In the Middle East, the Arab Spring revolts of 2011 were a hard lesson in the importance of addressing populations’ housing requirements. “In the last five years there’s been a dramatic increase in awareness in the Middle East and North Africa (MENA) that affordable housing is not thinly-disguised social welfare,” says Smith. “It is in fact fundamental to the relationship between the ruler and the people and to the wider strength of civil society.”

This role of providing adequate shelter to alleviate poverty is often underestimated, says Greg Foster, EMEA vice president at Habitat for Humanity.

“We know that if you provide a poor family with better housing often their health situation changes, education and outputs improve and you can leverage shelter as a way of accessing credit and business opportunities,” Foster notes.

Habitat helps build or renovate simple houses for those in need, in partnership with local communities across 80 countries where it operates. So far, it has helped more than 1 million families, including 28,000 people in Egypt, 8,000 in Lebanon and about 6,000 in Jordan.

“It’s a significant number for us but it’s really just a drop in the ocean in terms of the housing need in those countries,” says Habitat’s Foster.

The NGO works directly with existing community groups, which receive training and interest-free loans to kick off their housing programmes, underpinned by funding from bilateral government donors and individuals. Foster believes more public-private sector partnerships are needed to make an impact globally. Governments should also address policies that are pro-rich, rather than pro-poor.

Perhaps the biggest challenge exacerbating the housing shortage in the Middle East, however, is the region’s refugee crisis. More than 4 million Syrians have escaped a civil war that has left the country in tatters, most fleeing to neighbouring Arab states. “You have anywhere between 1 to 1.5 million Syrian refugees in Lebanon, maybe 700,000 in Jordan,” says Foster. “That has a huge impact on the local housing market.”

Habitat is seeking to partner with other international NGOs, as well as local groups. Foster hopes to raise sufficient funds to deal with those shelter needs in the next few months.

For its part, Oslo-based NGO Norwegian Refugee Council (NRC) is helping thousands of Syrians in Jordan and Lebanon, many living outside refugee camps and unable to afford rent, through its Urban Shelter Programme. One in five refugee households live in substandard housing, which doesn’t offer basic protection from the elements or have adequate toilets and water supply.

“We’ve realised that just giving cash to refugees for rent is not enough because it pushed prices up and is more harmful to the local market,” NRC’s regional spokesman Karl Schembri says.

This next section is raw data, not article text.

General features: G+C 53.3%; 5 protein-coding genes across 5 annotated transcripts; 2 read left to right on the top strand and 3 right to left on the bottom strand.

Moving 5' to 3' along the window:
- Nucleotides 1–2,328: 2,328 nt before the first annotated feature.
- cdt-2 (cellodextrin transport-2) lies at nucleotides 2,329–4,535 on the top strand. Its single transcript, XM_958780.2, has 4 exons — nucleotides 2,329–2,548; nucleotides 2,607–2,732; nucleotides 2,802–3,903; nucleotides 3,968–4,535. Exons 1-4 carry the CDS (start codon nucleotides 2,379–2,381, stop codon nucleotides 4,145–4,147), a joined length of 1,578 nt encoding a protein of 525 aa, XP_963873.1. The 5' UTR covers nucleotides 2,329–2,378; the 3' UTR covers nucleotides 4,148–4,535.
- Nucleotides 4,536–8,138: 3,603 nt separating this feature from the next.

One tactic used by NRC is to approach landlords with unfinished properties, and offer to complete construction in exchange for the homeowner housing refugees rent-free for one or two years. So far, the programme has helped more than 13,000 Syrian refugees in Jordan, and created some 4,000 housing units.

AHI’s Smith says means to address the refugee crisis is through an initiative dubbed Instant City. Instead of perceiving these people as refugees, they can be seen as “accelerated immigrants”.

“The fastest growing city in Jordan [Za’atari camp] didn’t exist five years ago,” Smith says. “When you have movements of desperate people, at that volume, the place that they move to needs to have a strategy to address it, otherwise you unintentionally create the worst result.”

Slums 2.0 : designing the future

Jonathan Hursh is founder of INCLUDED, a nonprofit that works to bring access to a city’s wider services, to migrants in slums. He recently launched Utopia, a design and urban planning firm, focused solely on slums. Utopia aims to reimagine the future of slums and informal housing by working with slum dwellers and the city itself to create a new blueprint: Slums 2.0.

“I’ve seen firsthand over nine years of working with migrant slums just how powerful thoughtful design can be. Good design brings dignity and improves quality of life, often drastically,” says Hursh.

He has secured an agreement from the mayor of Jakarta, Indonesia, to develop the city’s slums strategy and design a large-scale prototype for 25,000 riverside slum households. The model seeks to show these communities as an asset.

Hursh is also in talks with the Philippines’ government and the mayor of Johannesburg, and is also looking to engage several cities in Asia and Africa.

“We are pushing for [city] governments to provide a parallel legal status for migrant slums as places of positive transition, a Third Realm if you will. It’s recognising that slums have a legitimate role to play in their cities as places of positive transition,” he says.